|Knight vs. giant mole? Works for me. Not quite China Mieville, but I’ll allow it!|
I recently have been reading more and more outside the fantasy genre, but that doesn’t mean I suddenly hate fantasy stories. I’m just finding it a little more difficult to find the kind of fantasy I specifically want to read. I have my old favorites like Robert E. Howard, George R.R. Martin, Fritz Lieber, etc. but I also have relatively new fantasists like Joe Abercrombie, Steven Erikson, China Mieville, and Andrzej Sapkowski who I really like. For me, any old fantasy just doesn’t cut it anymore. So below I have a checklist for what attracts me to fantasy stories (fantasy writers take note, I could be a potential buyer!)
1. Weird and/or very different main characters: I’ve gotten sort of burned out on the typical fantasy leads. Not that I don’t want to see knights, thieves, burgeoning wizards, etc. they just need to be pretty out there. One reason I like China Mieville so much is that his fantasy doesn’t tend to follow a typical lead character. I hope to find more fantasy that has characters I can’t find in any other novel. I know that’s near impossible, but for me close IS a cigar.
2. Monsters and beasts of all kinds: Since there has been this kind of shift towards more reality based fantasy, I’ve noticed that there aren’t as many monsters as I’d like in some books. Again, whatever floats your boat, but I like monsters in my stories. They don’t even have dragons, goblins, or the like. The weirder and more frightening, the better.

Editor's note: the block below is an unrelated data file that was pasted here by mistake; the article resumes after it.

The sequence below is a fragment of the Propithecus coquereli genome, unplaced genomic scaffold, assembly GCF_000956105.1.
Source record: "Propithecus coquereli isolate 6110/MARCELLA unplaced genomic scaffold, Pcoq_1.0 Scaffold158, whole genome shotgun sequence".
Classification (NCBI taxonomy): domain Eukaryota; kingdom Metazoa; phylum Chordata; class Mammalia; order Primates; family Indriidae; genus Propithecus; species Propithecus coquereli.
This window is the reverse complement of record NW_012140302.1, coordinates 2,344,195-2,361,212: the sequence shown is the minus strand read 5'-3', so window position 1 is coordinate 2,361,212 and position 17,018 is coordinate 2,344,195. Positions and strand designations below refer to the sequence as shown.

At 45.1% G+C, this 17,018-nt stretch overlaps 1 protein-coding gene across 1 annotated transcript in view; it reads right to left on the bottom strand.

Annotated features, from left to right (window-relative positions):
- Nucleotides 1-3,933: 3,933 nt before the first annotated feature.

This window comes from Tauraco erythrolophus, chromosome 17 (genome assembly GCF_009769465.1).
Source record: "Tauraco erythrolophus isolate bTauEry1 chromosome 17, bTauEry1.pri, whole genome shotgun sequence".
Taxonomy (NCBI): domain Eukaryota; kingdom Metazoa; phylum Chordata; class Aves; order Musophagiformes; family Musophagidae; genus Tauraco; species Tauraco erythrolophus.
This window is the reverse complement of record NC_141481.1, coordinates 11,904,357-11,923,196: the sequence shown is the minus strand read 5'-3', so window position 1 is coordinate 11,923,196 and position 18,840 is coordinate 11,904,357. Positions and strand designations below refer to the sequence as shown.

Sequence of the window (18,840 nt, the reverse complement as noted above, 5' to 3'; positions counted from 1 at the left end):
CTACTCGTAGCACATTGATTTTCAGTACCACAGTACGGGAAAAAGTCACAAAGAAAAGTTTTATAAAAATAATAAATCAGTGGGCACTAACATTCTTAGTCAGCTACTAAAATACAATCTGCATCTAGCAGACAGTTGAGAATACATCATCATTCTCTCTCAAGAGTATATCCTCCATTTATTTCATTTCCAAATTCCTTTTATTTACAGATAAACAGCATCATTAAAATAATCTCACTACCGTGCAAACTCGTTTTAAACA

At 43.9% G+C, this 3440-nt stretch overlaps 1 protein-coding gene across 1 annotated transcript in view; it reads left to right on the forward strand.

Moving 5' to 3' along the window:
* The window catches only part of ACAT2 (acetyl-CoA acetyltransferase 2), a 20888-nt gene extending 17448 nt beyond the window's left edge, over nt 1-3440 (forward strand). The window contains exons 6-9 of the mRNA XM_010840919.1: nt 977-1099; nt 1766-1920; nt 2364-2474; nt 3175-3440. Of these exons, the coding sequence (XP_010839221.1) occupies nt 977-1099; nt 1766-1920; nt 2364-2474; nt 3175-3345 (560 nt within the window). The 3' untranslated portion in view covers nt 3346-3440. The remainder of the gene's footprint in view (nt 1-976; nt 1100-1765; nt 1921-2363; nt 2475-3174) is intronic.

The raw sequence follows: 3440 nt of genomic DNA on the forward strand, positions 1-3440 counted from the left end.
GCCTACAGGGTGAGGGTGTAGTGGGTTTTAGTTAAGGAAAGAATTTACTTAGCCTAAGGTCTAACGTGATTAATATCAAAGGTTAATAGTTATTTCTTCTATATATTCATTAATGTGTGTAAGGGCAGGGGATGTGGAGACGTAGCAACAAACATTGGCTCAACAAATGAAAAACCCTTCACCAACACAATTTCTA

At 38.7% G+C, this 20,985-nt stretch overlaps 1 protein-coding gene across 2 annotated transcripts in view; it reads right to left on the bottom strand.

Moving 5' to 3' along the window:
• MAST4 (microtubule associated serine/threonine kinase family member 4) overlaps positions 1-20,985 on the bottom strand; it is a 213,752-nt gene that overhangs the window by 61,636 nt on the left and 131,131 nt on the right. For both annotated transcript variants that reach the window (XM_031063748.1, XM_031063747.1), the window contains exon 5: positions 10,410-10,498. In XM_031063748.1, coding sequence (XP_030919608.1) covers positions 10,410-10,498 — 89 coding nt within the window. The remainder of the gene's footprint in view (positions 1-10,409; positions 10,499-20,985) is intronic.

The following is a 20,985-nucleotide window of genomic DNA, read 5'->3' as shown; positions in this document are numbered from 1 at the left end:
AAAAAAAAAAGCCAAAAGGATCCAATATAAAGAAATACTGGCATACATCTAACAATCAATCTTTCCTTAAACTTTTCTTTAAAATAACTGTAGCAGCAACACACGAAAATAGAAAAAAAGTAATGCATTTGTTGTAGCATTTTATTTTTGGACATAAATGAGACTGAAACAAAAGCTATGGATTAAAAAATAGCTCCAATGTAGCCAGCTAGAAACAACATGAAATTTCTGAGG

3. An eclectic cast: I tend not to want to read stories where the cast of characters can be interchangeable. Sure, if all the characters are wizards, soldiers, whatever that’s fine with me, but I need some distinctive personality, different ways of talking, and memorable quirks.
4. Preferably not a quest, but if it is, a different kind of quest: I’ve read tons of fantasy books with quests and I like many of them. If a quest is present, I just hope it’s not to rescue a princess or retrieve some magic gem or something. My current WIP involves seeking out a sword, but that’s not necessarily the main goal. I hope that the quest in my story attracts readers because it feels different in some way.
5. Perks my ears: Certain concepts or story ideas just perk my ears. That doesn’t mean I’ll be hooked instantly, but upon reading the sample of Railsea by China Mieville, I was really blown away (still on my TBR list). Chuck Wendig’s “cornpunk” series has gotten my interest as well as Kameron Hurley’s hard to describe style. I hope to see more people writing fantasy with elements of the weird, experimenting with different kinds of characters, worlds, and plots. That’s what I’m looking for.
So what are some things that get you excited about a fantasy story? Share in the comments below! And if you have a suitably weird novel that you think I may be interested in, don’t be afraid to share as well.